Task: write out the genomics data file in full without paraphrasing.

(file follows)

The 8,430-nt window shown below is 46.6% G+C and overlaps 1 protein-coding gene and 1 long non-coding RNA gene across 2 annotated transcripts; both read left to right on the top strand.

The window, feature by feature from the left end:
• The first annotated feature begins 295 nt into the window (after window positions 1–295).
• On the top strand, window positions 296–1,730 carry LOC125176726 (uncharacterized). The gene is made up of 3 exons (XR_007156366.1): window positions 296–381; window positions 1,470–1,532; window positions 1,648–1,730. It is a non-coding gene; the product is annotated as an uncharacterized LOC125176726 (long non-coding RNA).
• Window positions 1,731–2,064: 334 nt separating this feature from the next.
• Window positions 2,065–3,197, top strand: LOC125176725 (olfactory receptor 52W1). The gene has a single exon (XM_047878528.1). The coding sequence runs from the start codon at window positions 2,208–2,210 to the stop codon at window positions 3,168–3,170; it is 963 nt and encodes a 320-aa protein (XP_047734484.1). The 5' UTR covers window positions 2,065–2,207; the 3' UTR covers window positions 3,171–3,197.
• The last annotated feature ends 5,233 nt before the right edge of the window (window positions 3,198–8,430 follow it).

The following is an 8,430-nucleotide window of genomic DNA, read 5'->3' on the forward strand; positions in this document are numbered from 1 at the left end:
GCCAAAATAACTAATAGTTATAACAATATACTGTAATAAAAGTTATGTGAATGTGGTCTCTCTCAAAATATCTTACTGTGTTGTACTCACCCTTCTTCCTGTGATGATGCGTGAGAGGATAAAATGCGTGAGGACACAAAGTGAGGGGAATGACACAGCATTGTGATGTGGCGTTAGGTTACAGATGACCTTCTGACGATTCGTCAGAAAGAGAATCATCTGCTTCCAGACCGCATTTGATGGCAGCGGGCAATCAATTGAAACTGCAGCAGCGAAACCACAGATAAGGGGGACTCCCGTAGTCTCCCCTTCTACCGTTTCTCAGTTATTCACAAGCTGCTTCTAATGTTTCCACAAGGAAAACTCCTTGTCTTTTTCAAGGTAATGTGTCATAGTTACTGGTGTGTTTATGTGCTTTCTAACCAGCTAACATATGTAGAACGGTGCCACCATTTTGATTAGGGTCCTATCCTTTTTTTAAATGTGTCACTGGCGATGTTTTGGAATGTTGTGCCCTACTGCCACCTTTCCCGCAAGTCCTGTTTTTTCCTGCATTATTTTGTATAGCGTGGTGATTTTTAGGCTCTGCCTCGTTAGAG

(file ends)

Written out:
The 8,430-nt window shown below is 46.6% G+C and overlaps 1 protein-coding gene and 1 long non-coding RNA gene across 2 annotated transcripts; both read left to right on the top strand.

The window, feature by feature from the left end:
• The first annotated feature begins 295 nt into the window (after window positions 1–295).
• On the top strand, window positions 296–1,730 carry LOC125176726 (uncharacterized). The gene is made up of 3 exons (XR_007156366.1): window positions 296–381; window positions 1,470–1,532; window positions 1,648–1,730. It is a non-coding gene; the product is annotated as an uncharacterized LOC125176726 (long non-coding RNA).
• Window positions 1,731–2,064: 334 nt separating this feature from the next.
• Window positions 2,065–3,197, top strand: LOC125176725 (olfactory receptor 52W1). The gene has a single exon (XM_047878528.1). The coding sequence runs from the start codon at window positions 2,208–2,210 to the stop codon at window positions 3,168–3,170; it is 963 nt and encodes a 320-aa protein (XP_047734484.1). The 5' UTR covers window positions 2,065–2,207; the 3' UTR covers window positions 3,171–3,197.
• The last annotated feature ends 5,233 nt before the right edge of the window (window positions 3,198–8,430 follow it).

The following is an 8,430-nucleotide window of genomic DNA, read 5'->3' on the forward strand; positions in this document are numbered from 1 at the left end:
GCCAAAATAACTAATAGTTATAACAATATACTGTAATAAAAGTTATGTGAATGTGGTCTCTCTCAAAATATCTTACTGTGTTGTACTCACCCTTCTTCCTGTGATGATGCGTGAGAGGATAAAATGCGTGAGGACACAAAGTGAGGGGAATGACACAGCATTGTGATGTGGCGTTAGGTTACAGATGACCTTCTGACGATTCGTCAGAAAGAGAATCATCTGCTTCCAGACCGCATTTGATGGCAGCGGGCAATCAATTGAAACTGCAGCAGCGAAACCACAGATAAGGGGGACTCCCGTAGTCTCCCCTTCTACCGTTTCTCAGTTATTCACAAGCTGCTTCTAATGTTTCCACAAGGAAAACTCCTTGTCTTTTTCAAGGTAATGTGTCATAGTTACTGGTGTGTTTATGTGCTTTCTAACCAGCTAACATATGTAGAACGGTGCCACCATTTTGATTAGGGTCCTATCCTTTTTTTAAATGTGTCACTGGCGATGTTTTGGAATGTTGTGCCCTACTGCCACCTTTCCCGCAAGTCCTGTTTTTTCCTGCATTATTTTGTATAGCGTGGTGATTTTTAGGCTCTGCCTCGTTAGAG